Why Beyoncé and Other Concert Tickets Are So Hard to Buy Now

"Fans found purchasing tickets so anxiety-inducing they cried."
Beyonce accepts an award wearing a metallic dress.
Photo: via Getty Images

POV: It’s 9:59AM and sweat is dripping down your face as your boss asks you why you haven’t replied to an email. Your heartbeat grows louder than the sound of your Slack notifications. You’ve got three laptops open with two different VPNs installed and you’re eagerly awaiting the moment the clock strikes ten. No, you’re not hacking into the Royal Mail or the latest KSI-Logan Paul fight, you’re trying to buy a concert ticket to see your favourite artist – Beyoncé – on her world tour. 


If you’re lucky enough to actually make it through to the ticket site – without it crashing or throwing yourself out the window – seated tickets range from £59 to £200. Even then, considering the millions of fans who registered for presale, chances are they’ll all be sold out before this general sale anyway. By some miracle you make it through to the last remaining tickets, the “Pure/Honey” V.I.P. experience packages, but quickly realise why they’re still remaining: V.I.P. tickets to the Renaissance World Tour cost up to £2,400. You read it right, that’s in Great British Pounds – AKA way over most people’s monthly rent and nearly equivalent to the (absurd) average monthly cost of living in London.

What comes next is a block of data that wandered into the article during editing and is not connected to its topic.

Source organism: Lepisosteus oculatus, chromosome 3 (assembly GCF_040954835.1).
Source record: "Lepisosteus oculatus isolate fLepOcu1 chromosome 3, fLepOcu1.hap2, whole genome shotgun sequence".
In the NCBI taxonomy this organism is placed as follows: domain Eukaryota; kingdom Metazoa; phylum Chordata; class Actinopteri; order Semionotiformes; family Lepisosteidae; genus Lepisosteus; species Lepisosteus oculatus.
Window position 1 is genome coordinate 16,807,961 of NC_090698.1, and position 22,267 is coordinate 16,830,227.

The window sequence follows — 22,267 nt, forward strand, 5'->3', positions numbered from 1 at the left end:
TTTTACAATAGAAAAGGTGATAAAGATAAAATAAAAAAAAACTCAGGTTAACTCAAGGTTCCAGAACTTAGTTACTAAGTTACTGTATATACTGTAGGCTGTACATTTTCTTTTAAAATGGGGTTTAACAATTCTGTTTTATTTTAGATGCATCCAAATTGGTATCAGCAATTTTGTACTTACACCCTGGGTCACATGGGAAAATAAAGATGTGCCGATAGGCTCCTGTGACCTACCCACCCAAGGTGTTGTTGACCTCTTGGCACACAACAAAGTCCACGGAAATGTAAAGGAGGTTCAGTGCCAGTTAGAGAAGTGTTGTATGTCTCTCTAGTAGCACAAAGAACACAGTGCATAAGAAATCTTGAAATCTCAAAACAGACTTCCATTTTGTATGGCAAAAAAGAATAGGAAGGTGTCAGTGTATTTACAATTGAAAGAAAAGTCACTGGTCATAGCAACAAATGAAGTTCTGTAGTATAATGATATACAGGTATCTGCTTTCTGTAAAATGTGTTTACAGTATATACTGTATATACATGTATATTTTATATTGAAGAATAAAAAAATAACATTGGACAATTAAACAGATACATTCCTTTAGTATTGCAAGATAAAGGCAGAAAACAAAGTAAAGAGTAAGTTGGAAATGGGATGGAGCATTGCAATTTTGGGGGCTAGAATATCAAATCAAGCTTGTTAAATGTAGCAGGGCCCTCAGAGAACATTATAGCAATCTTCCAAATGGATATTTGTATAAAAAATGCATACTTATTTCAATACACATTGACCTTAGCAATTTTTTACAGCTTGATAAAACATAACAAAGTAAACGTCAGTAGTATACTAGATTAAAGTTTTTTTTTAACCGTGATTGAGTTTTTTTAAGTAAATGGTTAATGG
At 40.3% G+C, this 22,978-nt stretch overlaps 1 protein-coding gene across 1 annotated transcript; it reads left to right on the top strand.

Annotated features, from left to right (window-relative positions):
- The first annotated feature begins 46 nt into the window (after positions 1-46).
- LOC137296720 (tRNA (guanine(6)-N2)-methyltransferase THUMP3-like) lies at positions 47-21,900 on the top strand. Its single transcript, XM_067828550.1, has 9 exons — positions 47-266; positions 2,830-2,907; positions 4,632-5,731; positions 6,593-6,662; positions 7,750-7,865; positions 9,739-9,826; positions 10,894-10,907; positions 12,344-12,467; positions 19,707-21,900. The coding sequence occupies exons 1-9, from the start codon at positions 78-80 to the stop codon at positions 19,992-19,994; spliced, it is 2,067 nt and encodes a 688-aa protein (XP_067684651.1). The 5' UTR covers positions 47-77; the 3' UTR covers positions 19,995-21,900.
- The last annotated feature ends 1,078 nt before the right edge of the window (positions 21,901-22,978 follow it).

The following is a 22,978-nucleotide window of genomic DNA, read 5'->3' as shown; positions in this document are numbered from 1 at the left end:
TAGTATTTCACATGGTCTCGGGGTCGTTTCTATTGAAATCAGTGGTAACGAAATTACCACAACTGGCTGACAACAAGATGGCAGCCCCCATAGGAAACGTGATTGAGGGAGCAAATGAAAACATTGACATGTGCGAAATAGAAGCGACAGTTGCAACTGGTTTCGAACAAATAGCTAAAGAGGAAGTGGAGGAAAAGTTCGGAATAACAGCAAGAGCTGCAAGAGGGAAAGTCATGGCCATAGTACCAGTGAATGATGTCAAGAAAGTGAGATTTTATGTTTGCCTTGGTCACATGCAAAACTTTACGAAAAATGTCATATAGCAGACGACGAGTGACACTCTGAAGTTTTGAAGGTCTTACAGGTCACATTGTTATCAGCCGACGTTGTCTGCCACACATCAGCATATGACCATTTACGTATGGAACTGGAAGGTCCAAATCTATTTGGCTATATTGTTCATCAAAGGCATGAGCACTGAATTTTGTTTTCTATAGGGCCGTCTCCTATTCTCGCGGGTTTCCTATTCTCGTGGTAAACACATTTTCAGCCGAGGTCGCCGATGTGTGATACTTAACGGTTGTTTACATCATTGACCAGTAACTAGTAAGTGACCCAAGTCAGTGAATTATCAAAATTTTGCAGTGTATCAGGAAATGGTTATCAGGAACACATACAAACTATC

Gigs are meant to be a form of escapism, a place you can live in the moment and temporarily forget about the daily stressors of life, but these days the mental and physical preparation to attend a gig is an even bigger stressor itself.

“I’ve only been successful buying presale tickets once or twice in my life,” says Ashlyn, a Harry Styles stan who chose not to include her surname for privacy reasons, like others in this piece. “Most of my tickets have been purchased on resale.” Before tickets go live, Ashlyn asks close friends to sign up for a presale code, she clears her work schedule and she sets up multiple devices in hope of scoring a ticket. Other Styles fans found purchasing tickets so anxiety-inducing they cried: Since when did the ticketing process get so harrowing?


You could say it all started to go to shit when the dreaded presale was introduced. There are currently a myriad of different presales for customers of companies like O2 or American Express, meaning priority access for the select few.

As a way to give true fans priority access, Ticketmaster launched “Verified Fan Presale” in 2017. Essentially, fans who register are given a unique code to access tickets before they’re made available to the general public. Although this initiative was supposedly to “ensure that real fans get to see the artists they love,” Ticketmaster doesn’t reserve a portion of tickets for the general on-sale. This means all of the tickets can – and often will – sell out during a presale, meaning a general sale can begin with zero tickets, AKA it’s a total utter waste of time.

To add fuel to the fire destroying gig culture as we know it, Ticketmaster can choose to set “dynamic pricing,” where the cost of a ticket is raised to excessive amounts based on the demand for the artist. (Think Uber surge pricing, but for gig tickets.)